Orange juice prices have hit unprecedented highs this year

Orange juice prices are surging again as consumer demand takes a hit and production slumps in Brazil.

Lower-than-expected production estimates from Brazil, the world’s largest producer, caused by widespread citrus greening disease and unseasonable weather, are sending OJ markets into a frenzy.

Prices of orange juice in Europe have soared above $6,500 per tonne in April – more than double (120%) than on 1 May last year, when stocks were trading at $3,000 per tonne.

The Latin American country is expecting a smaller harvest for the 2024/25 season – approximately 15% down compared with the output in the previous year.

“The combination of higher temperatures, lower rainfall and high prevalence of citrus greening are key factors in the reduced productivity within the Brazilian citrus belt,” Rabobank experts said.

“Despite a slight recovery in other regions, it is not sufficient to offset Brazil’s production shortfall.”

The scarcity of supply was leading to depleted inventories across the supply chain, Rabobank warned, helping to drive the surge in prices.

Reports earlier this year suggested demand from buyers could outstrip supply by as early as June.

“Orange juice prices continue to rally due to tight supplies,” said Mintec fruit & vegetables analyst Harry Campbell. “We have heard from market players that the three largest orange juice manufacturers are not offering supplies.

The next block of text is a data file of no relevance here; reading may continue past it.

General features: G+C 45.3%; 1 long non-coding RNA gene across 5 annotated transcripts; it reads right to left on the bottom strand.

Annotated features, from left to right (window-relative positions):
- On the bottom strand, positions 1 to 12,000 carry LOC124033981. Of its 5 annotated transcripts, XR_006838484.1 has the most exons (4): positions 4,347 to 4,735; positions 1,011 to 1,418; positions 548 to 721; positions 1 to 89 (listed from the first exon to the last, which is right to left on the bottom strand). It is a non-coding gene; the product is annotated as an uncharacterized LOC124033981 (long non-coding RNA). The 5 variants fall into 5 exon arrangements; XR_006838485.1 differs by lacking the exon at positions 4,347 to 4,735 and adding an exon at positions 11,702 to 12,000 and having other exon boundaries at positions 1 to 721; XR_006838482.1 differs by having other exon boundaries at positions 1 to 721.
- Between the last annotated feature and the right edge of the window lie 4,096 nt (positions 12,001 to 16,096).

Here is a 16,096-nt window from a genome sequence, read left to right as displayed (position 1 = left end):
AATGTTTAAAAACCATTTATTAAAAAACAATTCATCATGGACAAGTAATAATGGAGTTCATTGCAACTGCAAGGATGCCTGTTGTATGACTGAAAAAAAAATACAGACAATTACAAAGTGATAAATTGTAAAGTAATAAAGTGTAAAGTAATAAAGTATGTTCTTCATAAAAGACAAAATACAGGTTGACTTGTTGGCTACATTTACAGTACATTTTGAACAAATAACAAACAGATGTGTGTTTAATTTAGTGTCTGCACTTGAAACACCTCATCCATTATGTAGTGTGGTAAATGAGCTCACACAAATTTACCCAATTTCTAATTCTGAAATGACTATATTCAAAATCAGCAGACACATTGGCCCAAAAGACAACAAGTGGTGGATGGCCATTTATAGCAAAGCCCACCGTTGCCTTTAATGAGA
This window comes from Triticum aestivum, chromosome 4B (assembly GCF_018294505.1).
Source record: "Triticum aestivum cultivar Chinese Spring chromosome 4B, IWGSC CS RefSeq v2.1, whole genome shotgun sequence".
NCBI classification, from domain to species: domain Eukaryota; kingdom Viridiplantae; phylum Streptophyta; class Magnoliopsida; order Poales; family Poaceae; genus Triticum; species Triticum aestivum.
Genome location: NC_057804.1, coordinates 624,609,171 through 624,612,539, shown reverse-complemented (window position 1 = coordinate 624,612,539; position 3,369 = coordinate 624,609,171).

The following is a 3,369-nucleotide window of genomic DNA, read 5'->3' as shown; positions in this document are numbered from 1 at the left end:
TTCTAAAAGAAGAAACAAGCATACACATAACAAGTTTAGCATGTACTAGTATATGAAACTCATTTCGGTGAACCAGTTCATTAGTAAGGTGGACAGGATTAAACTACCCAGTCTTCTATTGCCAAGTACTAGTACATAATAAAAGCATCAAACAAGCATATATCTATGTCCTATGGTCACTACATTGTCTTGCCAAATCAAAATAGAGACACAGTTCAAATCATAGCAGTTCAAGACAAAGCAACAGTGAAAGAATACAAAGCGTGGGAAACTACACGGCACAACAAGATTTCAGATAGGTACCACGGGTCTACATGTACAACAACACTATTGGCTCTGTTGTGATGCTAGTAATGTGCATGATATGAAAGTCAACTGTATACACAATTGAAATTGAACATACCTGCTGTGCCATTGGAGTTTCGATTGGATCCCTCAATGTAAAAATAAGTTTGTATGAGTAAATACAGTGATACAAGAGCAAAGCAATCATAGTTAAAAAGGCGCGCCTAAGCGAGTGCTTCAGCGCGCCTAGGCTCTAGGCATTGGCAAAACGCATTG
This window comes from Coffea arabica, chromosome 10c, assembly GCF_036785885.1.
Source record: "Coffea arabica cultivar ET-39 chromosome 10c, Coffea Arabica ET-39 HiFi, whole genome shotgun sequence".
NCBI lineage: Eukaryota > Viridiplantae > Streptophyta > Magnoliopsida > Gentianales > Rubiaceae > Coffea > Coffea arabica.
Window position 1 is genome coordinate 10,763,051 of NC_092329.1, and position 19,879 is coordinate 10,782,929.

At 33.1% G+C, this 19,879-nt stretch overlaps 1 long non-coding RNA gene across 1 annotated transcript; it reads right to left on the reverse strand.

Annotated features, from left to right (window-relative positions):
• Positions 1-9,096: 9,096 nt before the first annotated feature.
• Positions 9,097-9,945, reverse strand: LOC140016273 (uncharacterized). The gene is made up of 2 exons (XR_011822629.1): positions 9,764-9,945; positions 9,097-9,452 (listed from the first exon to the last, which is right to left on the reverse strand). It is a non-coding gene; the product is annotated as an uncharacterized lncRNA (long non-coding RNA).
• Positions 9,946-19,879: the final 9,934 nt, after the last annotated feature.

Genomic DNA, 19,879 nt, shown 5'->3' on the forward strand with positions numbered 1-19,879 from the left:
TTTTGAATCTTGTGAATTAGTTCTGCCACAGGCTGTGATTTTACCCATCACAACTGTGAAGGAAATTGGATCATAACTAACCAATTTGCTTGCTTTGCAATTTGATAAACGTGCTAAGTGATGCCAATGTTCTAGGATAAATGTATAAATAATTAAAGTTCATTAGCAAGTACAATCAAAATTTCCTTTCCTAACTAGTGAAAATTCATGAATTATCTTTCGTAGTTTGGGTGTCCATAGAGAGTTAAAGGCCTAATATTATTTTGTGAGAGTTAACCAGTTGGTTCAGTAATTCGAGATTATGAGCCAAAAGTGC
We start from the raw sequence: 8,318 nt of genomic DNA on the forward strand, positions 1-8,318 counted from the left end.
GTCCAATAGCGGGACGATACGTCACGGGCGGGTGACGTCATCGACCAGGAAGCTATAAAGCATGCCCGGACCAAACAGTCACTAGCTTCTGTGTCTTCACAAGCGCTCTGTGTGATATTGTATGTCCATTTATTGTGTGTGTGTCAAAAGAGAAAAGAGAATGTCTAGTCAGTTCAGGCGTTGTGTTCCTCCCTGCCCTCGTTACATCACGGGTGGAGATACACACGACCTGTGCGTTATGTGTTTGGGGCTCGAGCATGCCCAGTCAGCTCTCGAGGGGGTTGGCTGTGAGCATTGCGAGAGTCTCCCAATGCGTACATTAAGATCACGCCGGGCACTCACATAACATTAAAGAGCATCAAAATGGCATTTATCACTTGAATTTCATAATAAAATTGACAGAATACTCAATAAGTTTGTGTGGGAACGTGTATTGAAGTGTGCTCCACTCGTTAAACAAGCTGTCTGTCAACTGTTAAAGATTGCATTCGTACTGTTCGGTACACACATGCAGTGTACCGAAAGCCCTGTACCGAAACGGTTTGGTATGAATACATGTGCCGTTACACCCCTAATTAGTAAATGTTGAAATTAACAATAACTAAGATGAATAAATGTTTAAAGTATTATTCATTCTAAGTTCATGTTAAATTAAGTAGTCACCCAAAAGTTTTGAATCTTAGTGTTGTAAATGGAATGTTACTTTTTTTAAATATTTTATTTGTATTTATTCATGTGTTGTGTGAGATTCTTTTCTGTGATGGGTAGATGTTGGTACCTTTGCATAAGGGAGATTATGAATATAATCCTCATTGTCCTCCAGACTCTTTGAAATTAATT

”There is some demand erosion at these high price levels but market sources state that is not enough to see prices decline.”

And while larger buyers are largely secured until the next crop, smaller buyers purchasing short-term supplies will continue to be most affected by tight global supplies, according to commodity experts.

OJ prices

Source: Rabobank report

Rising producer costs for juice companies are also trickling down to consumers, The Grocer’s Key Value Items (KVI) tracker, below, showed.

The average price for own-label orange juice (one-litre) across the UK’s biggest supermarkets on the last week of April was up by 21% year on year at £1.34.

The average price was also up 5% month on month, and 2% up from the week before.

The high prices are negatively impacting consumption and in turn contributing to record-high commodity prices. Global retail data showed a decline of 15% to 25% in volume terms over the past year, Rabobank said.

Not only is OJ supply under pressure, but quality concerns are also having an impact on prices – the spreading of citrus greening infection has forced farmers to harvest earlier than usual, leading to “disappointing” juice yields, commodity analysts at Mintec pointed out.

The US Department of Agriculture estimates that global ending stocks will close the 2023/24 harvest at a 150,000 tonnes, a significant drop from the 200,000 tonnes at the end of 2022/23 and well below the 10-year average of 400,000 tonnes.

The lack of available stocks has also forced juice companies to alter taste profiles, which, combined with high prices, hurts consumer perception.